Also, if you read other reviews of the book, not everyone agrees with me about how fantastic it is. So, yeah, the book resonated with me and with my personal experiences. A lot. I do not have an eating disorder, but I have plenty of experience with disordered eating, feeling like crap about oneself, comparing oneself to others constantly, etc. Personally and otherwise. So I get it. I get what the book is saying and I truly related to the stories within it. That is most likely a large part of why I liked it so much. But regardless of your personal experiences, I believe Perfect Girls, Starving Daughters is a terrific read.

I absolutely, 100% cannot recommend this book enough. If you are female, and/or if you have a daughter, Perfect Girls, Starving Daughters is a MUST-read. Truly. This was one of the best non-fiction books I've read in a long time.
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4 of 4 people found the following review helpful By Nikki on December 21, 2008
Format: Paperback
This book feels really personal, as though you're having an intimate conversation. The research is also top notch. It's a great book to read if you are a woman and have ever been insecure about your body, especially if you are under 30. While the author and I would have run in different social circles in school, I really identified with the issues facing young women today.
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10 of 13 people found the following review helpful By Suze on February 12, 2009
Format: Paperback
I found the author's insights to be a little vacuous. Her angle (for a large portion of the book) is that there haven't been many books about eating disorders in 'our generation.' That is, most of the other books (autobiographical or otherwise) aren't up to date.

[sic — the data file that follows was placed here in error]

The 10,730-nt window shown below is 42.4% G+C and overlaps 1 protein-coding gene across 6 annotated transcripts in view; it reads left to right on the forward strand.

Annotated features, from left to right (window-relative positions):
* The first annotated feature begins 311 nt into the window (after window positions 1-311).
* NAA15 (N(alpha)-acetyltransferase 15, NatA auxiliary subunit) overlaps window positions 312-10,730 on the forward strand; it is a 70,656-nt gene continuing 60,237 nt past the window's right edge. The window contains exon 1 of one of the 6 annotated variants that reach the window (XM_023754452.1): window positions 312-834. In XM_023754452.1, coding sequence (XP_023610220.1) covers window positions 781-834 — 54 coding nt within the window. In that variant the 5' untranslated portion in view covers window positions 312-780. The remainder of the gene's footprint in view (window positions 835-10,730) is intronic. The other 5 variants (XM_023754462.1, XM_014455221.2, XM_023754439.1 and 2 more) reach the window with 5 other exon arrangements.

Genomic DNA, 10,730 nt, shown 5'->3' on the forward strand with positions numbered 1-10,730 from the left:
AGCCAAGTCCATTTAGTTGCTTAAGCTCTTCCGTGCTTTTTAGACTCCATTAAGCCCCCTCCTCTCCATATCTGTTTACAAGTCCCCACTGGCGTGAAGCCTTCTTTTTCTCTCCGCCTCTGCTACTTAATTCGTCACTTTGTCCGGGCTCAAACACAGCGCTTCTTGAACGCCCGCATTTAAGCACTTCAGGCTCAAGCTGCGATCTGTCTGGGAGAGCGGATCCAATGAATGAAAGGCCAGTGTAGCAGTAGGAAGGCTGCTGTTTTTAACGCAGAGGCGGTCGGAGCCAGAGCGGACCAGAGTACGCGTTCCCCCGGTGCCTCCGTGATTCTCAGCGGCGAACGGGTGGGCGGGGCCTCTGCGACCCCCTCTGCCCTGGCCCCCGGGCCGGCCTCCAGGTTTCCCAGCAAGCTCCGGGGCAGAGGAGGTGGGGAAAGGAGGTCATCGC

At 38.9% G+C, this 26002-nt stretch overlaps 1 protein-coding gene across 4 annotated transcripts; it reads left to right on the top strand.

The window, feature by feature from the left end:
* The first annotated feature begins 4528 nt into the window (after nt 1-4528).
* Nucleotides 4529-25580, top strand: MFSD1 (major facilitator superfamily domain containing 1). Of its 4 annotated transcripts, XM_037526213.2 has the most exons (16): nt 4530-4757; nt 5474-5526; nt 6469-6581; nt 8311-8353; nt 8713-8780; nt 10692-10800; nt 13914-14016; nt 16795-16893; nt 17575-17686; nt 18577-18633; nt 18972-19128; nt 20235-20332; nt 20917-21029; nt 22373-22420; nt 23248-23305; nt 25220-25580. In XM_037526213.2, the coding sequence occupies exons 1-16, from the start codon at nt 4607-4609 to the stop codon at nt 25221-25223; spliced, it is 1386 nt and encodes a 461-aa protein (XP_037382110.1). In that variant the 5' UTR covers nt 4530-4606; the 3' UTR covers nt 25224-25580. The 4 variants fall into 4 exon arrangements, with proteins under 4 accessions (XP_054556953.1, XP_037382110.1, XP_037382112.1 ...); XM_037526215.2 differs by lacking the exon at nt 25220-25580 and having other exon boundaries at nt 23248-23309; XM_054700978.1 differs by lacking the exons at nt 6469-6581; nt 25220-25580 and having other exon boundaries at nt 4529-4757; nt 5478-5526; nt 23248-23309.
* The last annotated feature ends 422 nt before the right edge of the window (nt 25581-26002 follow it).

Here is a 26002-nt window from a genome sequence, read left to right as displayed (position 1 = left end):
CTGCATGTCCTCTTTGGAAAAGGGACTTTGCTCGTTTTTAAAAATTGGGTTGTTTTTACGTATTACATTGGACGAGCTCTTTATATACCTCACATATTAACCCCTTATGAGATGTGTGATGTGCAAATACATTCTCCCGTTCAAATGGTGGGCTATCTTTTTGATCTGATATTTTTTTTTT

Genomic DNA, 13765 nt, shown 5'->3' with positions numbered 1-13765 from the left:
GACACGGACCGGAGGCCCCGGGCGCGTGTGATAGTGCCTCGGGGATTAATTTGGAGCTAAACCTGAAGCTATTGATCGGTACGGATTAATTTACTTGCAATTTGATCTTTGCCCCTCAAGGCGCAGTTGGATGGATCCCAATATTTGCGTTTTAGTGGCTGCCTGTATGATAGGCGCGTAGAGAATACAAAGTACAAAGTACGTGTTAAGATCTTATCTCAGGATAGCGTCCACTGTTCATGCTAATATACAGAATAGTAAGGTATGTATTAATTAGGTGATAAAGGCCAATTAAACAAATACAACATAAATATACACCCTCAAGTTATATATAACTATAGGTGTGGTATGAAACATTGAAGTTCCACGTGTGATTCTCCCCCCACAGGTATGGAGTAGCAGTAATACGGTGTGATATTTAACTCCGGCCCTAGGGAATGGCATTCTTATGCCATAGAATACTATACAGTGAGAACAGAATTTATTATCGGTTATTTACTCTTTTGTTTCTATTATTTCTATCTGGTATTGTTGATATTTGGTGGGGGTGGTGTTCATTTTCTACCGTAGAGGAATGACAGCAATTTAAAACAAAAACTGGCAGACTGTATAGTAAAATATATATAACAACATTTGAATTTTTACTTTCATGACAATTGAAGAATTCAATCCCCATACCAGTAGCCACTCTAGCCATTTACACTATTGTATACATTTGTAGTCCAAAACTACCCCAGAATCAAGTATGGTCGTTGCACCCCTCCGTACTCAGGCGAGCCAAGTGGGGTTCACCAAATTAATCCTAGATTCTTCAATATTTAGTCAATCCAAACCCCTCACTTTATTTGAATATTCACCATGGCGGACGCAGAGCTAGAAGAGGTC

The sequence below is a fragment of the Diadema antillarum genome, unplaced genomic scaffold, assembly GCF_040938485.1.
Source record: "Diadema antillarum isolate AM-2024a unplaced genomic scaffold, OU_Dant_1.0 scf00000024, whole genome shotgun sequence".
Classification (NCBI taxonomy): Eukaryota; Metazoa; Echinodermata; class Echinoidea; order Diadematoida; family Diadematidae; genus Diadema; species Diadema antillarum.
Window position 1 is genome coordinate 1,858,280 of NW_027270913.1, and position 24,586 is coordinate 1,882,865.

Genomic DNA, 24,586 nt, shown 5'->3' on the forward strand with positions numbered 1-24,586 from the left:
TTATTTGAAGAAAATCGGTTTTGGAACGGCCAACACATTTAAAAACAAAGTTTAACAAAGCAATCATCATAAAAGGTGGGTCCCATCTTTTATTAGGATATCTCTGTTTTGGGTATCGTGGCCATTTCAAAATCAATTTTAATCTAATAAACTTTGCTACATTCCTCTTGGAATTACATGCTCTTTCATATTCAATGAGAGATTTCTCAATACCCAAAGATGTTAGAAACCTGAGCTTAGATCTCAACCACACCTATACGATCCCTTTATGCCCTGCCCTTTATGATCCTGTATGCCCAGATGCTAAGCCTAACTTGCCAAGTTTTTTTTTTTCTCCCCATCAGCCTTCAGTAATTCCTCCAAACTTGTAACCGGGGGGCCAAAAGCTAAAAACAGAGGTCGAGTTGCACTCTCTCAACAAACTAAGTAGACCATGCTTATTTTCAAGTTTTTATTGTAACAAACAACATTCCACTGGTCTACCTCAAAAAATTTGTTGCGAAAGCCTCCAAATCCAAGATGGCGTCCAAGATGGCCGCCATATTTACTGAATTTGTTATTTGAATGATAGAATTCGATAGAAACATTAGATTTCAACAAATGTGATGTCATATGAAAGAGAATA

I can agree with that, but she falls short of saying much else that hasn't already been said (for example, "Gaining: the Truth About Life After Eating Disorders" has a lot of the same study data, and gives pretty similar personal accounts).

She references contemporary problems, cites works like "Female Chauvinist Pigs: Women and the Rise of Raunch Culture," (a book I would recommend), but doesn't go much further than that.
My overall impression of "Perfect Girls" was just, 'hey, I'm a 20-something, I'm aware there are cultural, social, psychological and physiological issues related to the prevalence of eating disorders, and here's some data from other people that may or may not be relevant.' I don't think this is a badly written book, or that it doesn't provide solid information about eating disorders, but the only NEW thing it has to offer is it's publishing date.
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1 of 1 people found the following review helpful By Sarah on April 11, 2013
Format: Paperback Verified Purchase
If you read this book with an open mind, there is not one person who wouldn't benefit from it. It's an in-depth description/study on some of the main topics circulating around eating disorders. Courtney structured the book topic by topic or rather, chapter by chapter, and for each new section she made sure to mention some real life stories alongside how people are handling or not handling it and how it affects the young girls suffering from these disorders or are bordering that uncompromisable leap. She does so in a very respectful manner because stepping on anyone's toes, especially in a matter so difficult and sensitive as eating disorders, is no where near helpful or motivational.

Some of the topics focused on are the father-daughter/mother-daughter connection, the media's influence, sexual drive in correlation to society, spirituality, the college years, the years after college and many more. Overall I highly recommend this book for anyone because the information is vital in helping everyone to be culturally competent when it comes to eating disorders. People will learn that there is no rhyme or reason when finding a causation and how the real topic at hand is not the outer display of disarray, but the inner turmoil paired up with that drive to be "perfect."

Any downfalls?
--She makes slight mention of men suffering from eating disorders, but it is definitely a book primarily based around girls and women who struggle with them. Yet this is not to say men can't read this book and take anything away from it--that is definitely NOT the case. Society, as a whole, influences what is around them, and as much as people (both male and female) like to think, eating disorders are not just a problem for one half of the population.